Are insurers relying on hospitality businesses being out of their legal depth to avoid paying out?


By Sonia Campbell, Head of Insurance Disputes at Mishcon de Reya, who is leading the legal action against insurers on behalf of Hospitality Insurance Group Action (HIGA)

The Covid-19 pandemic has wreaked havoc in every area of UK business, but probably none more so than in the hospitality industry. Whilst some industries have managed to survive by changing their working practices during the Government’s lockdown, businesses in this sector such as hotels and restaurants saw income plummet to almost zero as they were forced to shut completely to curb the spread of the virus.

Whereas I think it’s fair to say that many of us are finally starting to feel things are beginning to return to normal, many hotels are still seeing dramatically reduced demand as domestic and international tourism stays at historically low levels.

Although the Government has supported some hospitality businesses with schemes such as Eat Out To Help Out, hotels, gyms and spas have not benefited at all. It is these that are likely to be the worst hit over the long term, with many of them turning to their insurers to pay out on their business interruption insurance policies. Without this, thousands of small and medium-sized businesses are at risk of bankruptcy.

Business interruption insurance policies mostly cover common risks and threats that can shut a company down, such as fire and flooding, but some including those written by Aviva and QBE cover disruption caused by infectious disease. As a business, you would naturally hope that a pandemic would never hit these shores but if you have a policy that does cover such eventualities, you would like it to know that it will respond.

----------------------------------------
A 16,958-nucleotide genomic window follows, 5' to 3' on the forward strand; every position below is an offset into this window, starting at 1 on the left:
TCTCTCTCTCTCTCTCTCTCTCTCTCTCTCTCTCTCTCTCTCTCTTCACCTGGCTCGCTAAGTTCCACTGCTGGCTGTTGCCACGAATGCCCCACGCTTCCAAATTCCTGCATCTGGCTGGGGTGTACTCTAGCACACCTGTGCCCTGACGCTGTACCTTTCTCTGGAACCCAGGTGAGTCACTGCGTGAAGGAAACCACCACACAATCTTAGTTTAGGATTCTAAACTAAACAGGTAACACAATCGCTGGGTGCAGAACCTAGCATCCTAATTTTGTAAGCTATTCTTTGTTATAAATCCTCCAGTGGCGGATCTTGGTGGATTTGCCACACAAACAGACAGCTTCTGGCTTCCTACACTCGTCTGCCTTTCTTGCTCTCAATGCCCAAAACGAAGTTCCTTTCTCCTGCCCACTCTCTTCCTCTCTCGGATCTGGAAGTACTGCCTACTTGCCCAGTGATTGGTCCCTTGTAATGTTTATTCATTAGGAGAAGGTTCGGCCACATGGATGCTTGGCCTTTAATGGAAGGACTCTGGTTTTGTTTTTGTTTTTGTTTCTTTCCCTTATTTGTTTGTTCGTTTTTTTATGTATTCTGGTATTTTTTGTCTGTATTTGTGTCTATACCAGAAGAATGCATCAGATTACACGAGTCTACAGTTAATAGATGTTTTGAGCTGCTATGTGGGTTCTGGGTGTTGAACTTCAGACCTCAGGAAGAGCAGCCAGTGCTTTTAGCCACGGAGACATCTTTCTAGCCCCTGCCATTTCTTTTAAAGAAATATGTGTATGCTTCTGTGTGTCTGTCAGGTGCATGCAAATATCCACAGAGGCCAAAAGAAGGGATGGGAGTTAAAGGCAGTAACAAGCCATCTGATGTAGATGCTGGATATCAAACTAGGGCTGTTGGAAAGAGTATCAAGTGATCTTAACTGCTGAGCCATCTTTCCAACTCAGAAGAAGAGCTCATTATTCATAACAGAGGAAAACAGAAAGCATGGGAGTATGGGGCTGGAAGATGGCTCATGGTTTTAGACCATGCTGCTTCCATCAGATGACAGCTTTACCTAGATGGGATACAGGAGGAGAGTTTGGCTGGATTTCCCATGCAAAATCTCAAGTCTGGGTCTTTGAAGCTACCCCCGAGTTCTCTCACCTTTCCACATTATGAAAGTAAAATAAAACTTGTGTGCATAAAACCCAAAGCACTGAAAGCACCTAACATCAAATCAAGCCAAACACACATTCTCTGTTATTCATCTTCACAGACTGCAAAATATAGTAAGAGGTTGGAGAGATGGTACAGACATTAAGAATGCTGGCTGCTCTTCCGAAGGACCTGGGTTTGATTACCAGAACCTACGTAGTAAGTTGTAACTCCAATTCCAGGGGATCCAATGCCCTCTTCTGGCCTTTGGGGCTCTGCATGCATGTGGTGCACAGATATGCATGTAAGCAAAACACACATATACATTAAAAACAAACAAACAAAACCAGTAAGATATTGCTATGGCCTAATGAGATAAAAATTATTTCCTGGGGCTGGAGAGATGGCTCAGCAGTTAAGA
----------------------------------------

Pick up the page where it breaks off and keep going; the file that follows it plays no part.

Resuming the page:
I’ve heard from countless businesses that as soon as the pandemic struck and we were sent into lockdown, they were either met with radio silence from their insurers or had their claims rejected. According to the trade body UK Hospitality, only 1% of their members received successful responses from their insurance companies.

With the size of the UK insurance industry, some of the more cynical may think that these financial giants are taking advantage of smaller businesses, given very few have fast access to in-house lawyers or to legal recourse. Indeed, many onlookers say that these behemoths are trying to pull the wool over their clients’ eyes and hope they get away with it.

But we have been doing our best to stop them. That’s why we’ve set up Hospitality Insurance Group Action (HIGA), a free-to-join policyholder group of hospitality businesses confronting insurers as a united team, and just one of two groups allowed by the High Court to make submissions in the FCA test case against insurers. We are right at the heart of the battle.

Depending on the result of the FCA judgment on Tuesday, some 370,000+ businesses may turn out to have a valid insurance claim. However, legal disputes like this are often lengthy and sadly we know that some businesses won’t survive. Even if the Court finds cover in principle for policyholders, I suspect insurers will resist paying out without legal claims brought to force payments.

In the last few months, we have seen insurance companies make the most bizarre arguments or justifications as to why there is no cover and no right to indemnity under policies - despite many policies clearly stating they cover enforced closure by authorities or interruption or interference caused by disease or Government restrictions.

It is a real shame that companies have paid tens of thousands for business interruption cover over the years but haven’t received any cover when they need it most. For hospitality businesses now, the best way forward is to join HIGA by emailing [email protected]. I know that for many hotels, receiving payouts is now a matter of survival.